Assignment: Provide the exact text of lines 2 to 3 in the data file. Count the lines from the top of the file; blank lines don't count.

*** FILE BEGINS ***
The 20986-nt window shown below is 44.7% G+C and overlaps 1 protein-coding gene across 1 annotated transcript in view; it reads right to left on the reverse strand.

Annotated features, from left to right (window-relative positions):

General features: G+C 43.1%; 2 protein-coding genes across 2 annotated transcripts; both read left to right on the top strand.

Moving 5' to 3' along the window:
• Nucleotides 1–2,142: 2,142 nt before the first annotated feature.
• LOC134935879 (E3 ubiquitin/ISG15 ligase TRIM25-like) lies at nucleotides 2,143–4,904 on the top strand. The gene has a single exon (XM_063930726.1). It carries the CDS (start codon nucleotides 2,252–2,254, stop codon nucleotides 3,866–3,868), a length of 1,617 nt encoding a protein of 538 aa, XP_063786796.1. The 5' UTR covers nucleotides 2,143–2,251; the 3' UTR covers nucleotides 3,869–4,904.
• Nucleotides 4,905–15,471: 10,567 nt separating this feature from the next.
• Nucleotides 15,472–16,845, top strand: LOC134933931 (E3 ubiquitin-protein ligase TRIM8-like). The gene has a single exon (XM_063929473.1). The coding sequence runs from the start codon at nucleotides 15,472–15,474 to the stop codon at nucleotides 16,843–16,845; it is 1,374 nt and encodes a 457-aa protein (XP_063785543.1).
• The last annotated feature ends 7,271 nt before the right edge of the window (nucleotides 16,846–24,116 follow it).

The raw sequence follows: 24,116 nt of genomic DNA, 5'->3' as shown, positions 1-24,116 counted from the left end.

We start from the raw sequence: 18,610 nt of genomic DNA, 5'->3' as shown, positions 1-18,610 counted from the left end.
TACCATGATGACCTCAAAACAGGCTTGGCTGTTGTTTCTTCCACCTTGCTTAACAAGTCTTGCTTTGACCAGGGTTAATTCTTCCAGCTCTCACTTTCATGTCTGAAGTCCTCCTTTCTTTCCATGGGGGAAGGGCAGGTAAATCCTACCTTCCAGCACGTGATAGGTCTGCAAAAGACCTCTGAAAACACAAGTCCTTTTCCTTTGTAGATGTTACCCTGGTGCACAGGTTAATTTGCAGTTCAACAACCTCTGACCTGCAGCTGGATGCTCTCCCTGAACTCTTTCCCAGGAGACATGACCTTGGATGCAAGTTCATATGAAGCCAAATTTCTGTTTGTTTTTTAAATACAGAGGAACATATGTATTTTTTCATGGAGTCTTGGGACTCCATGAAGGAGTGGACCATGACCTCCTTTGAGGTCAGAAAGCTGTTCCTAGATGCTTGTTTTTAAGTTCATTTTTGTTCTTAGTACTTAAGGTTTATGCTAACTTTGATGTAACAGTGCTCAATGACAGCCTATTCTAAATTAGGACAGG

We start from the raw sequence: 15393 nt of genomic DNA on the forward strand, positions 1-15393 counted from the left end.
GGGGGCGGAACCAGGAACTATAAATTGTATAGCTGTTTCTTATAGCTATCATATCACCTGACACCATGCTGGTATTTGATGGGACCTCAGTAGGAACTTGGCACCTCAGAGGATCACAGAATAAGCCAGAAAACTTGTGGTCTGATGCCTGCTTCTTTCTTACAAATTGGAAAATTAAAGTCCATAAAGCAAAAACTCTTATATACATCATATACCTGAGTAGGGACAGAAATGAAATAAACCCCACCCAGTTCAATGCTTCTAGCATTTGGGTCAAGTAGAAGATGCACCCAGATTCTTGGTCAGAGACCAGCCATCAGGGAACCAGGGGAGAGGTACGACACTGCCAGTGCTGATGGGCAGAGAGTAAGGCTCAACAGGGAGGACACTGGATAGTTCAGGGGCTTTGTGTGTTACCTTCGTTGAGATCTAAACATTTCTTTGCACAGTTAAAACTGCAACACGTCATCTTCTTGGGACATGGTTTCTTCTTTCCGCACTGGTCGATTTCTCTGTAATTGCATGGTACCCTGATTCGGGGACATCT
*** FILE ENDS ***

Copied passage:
Annotated features, from left to right (window-relative positions):

General features: G+C 43.1%; 2 protein-coding genes across 2 annotated transcripts; both read left to right on the top strand.